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  16. John Gardner (2011). What is Tort Law For? Part 1. The Place of Corrective Justice. Law and Philosophy 30 (1):1-50.
    In this paper I discuss the proposal that the law of torts exists to do justice, more specifically corrective justice, between the parties to a tort case. My aims include clarifying the proposal and defending it against some objections (as well as saving it from some defences that it could do without). Gradually the paper turns to a discussion of the rationale for doing corrective justice. I defend what I call the ‘continuity thesis’ according to which at least part of (...)
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  17. John Gardner & François Tanguay-Renaud (2011). Desert and Avoidability in Self-Defense. Ethics 122 (1):111-134.
  18. John Gardner (2010). Ethics and Law. In John Skorupski (ed.), The Routledge Companion to Ethics. Routledge
     
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  19. John Gardner (2010). Justification Under Authority. Canadian Journal of Law and Jurisprudence 23 (1):71-98.
    In a recent paper in the Yale Law Journal, Malcolm Thorburn argued that to enjoy a justificatory defence in the criminal law is to have a normative power that is exercised in the circumstances which give rise to the justification. He also argued that where such powers are conferred on private citizens, those citizens should be understood as acting as public officials pro tempore when they exercise them. In this extended reply, I resist both propositions and reply to some of (...)
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  20. John Gardner (2010). Law and Morality. In John Skorupski (ed.), The Routledge Companion to Ethics. Routledge
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  21. John Gardner (2009). Legal Positivism. In Aileen Kavanagh & John Oberdiek (eds.), Arguing About Law. Routledge 153.
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  22. John Gardner (2009). The Logic of Excuses and the Rationality of Emotions. Journal of Value Inquiry 43 (3):315-338.
    Sometimes emotions excuse. Fear and anger, for example, sometimes excuse under the headings of (respectively) duress and provocation. Although most legal systems draw the line at this point, the list of potentially excusatory emotions outside the law seems to be longer. One can readily imagine cases in which, for example, grief or despair could be cited as part of a case for relaxing or even eliminating our negative verdicts on those who performed admittedly unjustified wrongs. To be sure, the availability (...)
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  23. John Gardner (2008). Hart and Feinberg on Responsibility. In Matthew H. Kramer (ed.), The Legacy of H. Oxford University Press
    Forthcoming in Kramer et al (eds), The Legacy of H.L.A. Hart. Posted 8 February 2008.
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  24. John Gardner (2008). Hart on Responsibility. In Matthew Kramer, Claire Grant, Ben Colburn & Antony Hatzistavrou (eds.), The Legacy of H.L.A. Hart: Legal, Political and Moral Philosophy. OUP Oxford
     
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  25. John Gardner (2008). Review of Douglas Husak, Overcriminalization: The Limits of the Criminal Law. [REVIEW] Notre Dame Philosophical Reviews 2008 (8).
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  26. John Gardner (2008). Simply in Virtue of Being Human': The Whos and Whys of Human Rights. Journal of Ethics and Social Philosophy 2 (2).
    In this paper I raise some questions about the familiar claim, recently reiterated by James Griffin, that human rights are rights that humans have….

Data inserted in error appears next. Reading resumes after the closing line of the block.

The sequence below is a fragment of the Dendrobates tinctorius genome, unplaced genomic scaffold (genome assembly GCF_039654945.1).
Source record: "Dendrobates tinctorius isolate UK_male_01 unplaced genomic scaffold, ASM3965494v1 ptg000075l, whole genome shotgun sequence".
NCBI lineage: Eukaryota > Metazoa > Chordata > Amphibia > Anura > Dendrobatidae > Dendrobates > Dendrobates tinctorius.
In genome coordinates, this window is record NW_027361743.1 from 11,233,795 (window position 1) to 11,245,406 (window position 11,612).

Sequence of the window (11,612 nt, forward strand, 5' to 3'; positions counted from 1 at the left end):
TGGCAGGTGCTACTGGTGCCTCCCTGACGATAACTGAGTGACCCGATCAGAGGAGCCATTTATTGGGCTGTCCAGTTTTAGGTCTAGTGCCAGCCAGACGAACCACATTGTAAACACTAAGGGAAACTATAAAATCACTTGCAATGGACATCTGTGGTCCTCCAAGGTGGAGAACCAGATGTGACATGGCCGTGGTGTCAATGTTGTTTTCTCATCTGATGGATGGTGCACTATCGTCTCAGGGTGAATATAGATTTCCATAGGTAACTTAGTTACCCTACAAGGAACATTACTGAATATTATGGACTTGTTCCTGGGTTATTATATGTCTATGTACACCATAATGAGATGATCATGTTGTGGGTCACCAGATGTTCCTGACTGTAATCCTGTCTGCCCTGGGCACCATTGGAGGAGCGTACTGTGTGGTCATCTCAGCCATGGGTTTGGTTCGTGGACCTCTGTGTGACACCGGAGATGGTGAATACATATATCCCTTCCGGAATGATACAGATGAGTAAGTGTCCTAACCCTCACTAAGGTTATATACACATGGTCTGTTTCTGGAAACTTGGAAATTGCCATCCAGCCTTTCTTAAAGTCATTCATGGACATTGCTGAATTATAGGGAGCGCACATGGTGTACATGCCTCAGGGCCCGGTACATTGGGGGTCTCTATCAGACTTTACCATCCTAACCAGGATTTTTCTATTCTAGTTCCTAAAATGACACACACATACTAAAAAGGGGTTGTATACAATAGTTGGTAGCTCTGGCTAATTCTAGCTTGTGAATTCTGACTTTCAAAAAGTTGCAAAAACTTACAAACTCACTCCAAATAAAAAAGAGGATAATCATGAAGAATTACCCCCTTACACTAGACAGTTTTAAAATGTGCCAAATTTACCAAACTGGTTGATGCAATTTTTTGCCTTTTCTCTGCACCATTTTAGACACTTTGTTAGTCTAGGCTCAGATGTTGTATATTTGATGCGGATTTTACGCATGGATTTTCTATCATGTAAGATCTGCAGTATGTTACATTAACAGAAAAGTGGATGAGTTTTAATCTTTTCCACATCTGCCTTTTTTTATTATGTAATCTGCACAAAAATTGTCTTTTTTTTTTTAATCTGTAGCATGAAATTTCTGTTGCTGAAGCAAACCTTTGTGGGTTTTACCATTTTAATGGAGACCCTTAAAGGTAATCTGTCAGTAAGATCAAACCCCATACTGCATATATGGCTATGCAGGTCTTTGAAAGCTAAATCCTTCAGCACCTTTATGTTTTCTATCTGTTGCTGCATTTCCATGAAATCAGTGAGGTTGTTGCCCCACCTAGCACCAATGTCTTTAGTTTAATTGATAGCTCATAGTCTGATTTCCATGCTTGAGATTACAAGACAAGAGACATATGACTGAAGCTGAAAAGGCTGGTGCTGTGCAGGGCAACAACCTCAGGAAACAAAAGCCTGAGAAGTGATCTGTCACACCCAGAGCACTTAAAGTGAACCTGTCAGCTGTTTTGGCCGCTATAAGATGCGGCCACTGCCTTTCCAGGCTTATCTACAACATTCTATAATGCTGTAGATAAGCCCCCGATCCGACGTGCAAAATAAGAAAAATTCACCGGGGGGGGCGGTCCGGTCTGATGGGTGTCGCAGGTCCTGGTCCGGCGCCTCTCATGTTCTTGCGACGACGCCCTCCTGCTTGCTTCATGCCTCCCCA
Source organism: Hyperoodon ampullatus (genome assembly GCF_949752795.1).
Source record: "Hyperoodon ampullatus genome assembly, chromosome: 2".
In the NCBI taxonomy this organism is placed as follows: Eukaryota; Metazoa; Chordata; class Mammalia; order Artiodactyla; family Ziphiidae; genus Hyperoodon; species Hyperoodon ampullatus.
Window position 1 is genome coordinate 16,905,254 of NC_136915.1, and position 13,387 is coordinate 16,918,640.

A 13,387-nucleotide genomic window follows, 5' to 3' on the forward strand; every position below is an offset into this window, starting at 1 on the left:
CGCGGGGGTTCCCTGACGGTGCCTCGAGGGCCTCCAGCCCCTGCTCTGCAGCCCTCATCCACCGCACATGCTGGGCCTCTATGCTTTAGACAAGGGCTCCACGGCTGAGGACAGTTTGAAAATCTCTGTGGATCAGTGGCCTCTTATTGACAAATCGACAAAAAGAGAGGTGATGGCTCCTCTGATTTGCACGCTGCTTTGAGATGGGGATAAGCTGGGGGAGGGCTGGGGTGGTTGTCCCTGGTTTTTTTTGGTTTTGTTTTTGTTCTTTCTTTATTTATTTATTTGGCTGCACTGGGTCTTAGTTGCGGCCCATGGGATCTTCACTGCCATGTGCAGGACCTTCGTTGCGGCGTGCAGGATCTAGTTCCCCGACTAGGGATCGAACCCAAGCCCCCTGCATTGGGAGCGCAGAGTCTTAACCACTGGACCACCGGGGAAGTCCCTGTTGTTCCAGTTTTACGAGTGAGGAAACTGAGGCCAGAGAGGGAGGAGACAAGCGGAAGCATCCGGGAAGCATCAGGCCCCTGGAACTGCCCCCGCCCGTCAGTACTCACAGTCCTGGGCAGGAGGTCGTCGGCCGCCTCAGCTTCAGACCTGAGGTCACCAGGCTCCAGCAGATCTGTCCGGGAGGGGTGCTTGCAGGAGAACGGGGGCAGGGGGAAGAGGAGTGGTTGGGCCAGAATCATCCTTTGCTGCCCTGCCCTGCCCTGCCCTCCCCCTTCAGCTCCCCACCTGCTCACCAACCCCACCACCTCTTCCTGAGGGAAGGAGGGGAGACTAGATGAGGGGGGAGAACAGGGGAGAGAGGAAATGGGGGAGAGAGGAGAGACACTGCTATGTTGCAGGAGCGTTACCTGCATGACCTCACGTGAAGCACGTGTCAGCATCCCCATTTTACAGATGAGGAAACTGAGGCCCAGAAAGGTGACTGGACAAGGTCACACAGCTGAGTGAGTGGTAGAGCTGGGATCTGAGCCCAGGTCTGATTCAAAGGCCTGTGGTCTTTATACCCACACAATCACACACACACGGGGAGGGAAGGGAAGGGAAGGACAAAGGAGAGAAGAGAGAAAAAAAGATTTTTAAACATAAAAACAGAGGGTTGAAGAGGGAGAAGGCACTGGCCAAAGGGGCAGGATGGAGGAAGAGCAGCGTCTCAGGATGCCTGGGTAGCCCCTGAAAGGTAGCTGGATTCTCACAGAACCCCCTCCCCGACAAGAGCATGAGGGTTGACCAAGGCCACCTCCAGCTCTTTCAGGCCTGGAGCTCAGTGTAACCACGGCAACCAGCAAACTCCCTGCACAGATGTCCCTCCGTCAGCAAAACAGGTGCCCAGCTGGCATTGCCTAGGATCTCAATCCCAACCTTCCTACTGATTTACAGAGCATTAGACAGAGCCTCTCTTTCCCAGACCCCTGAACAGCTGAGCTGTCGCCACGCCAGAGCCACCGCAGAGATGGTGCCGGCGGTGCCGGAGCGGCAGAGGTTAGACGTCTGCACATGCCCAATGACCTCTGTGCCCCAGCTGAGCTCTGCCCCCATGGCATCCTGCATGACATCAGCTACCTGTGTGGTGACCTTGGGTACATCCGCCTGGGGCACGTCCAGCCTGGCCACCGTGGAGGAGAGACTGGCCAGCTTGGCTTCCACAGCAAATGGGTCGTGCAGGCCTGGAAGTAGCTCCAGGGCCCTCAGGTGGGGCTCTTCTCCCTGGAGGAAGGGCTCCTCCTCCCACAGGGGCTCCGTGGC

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  27. John Gardner (2007). Nearly Natural Law. American Journal of Jurisprudence 52 (1):1-23.
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  28. John Gardner (2007). Offences and Defences: Selected Essays in the Philosophy of Criminal Law. Oxford University Press.
    The wrongness of rape -- Rationality and the rule of law in offences against the person -- Complicity and causality -- In defence of defences -- Justifications and reasons -- The gist of excuses -- Fletcher on offences and defences -- Provocation and pluralism -- The mark of responsibility -- The functions and justifications of criminal law and punishment -- Crime : in proportion and in perspective -- Reply to critics.
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  29. John Gardner (2007). Complicity and Causality. Criminal Law and Philosophy 1 (2):127-141.
    This paper considers some aspects of the morality of complicity, understood as participation in the wrongs of another. The central question is whether there is some way of participating in the wrongs of another other than by making a causal contribution to them. I suggest that there is not. In defending this view I encounter, and resist, the claim that it undermines the distinction between principals and accomplices. I argue that this distinction is embedded in the structure of rational agency.
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  30. John Gardner (2006). Law's Aims in Law's Empire. In Scott Hershovitz (ed.), Exploring Law's Empire: The Jurisprudence of Ronald Dworkin. Oxford University Press
     
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  31. Timothy Macklem & John Gardner (2006). Value, Interest, and Well-Being. Utilitas 18 (4):362-382.
    In this article we consider and cast doubt on two doctrines given prominence and prestige by the utilitarian tradition in ethics. According to the interest theory of value, value is realized only in the advancement of people's interests. According to the well-being theory of interests, people's interests are advanced only in the augmentation of their well-being. We argue that it is possible to resist these doctrines without abandoning the value-humanist doctrine that the value of anything has to be explained in (...)
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  32. John Gardner (2005). Wrongs and Faults. Review of Metaphysics 59 (1):95 - 132.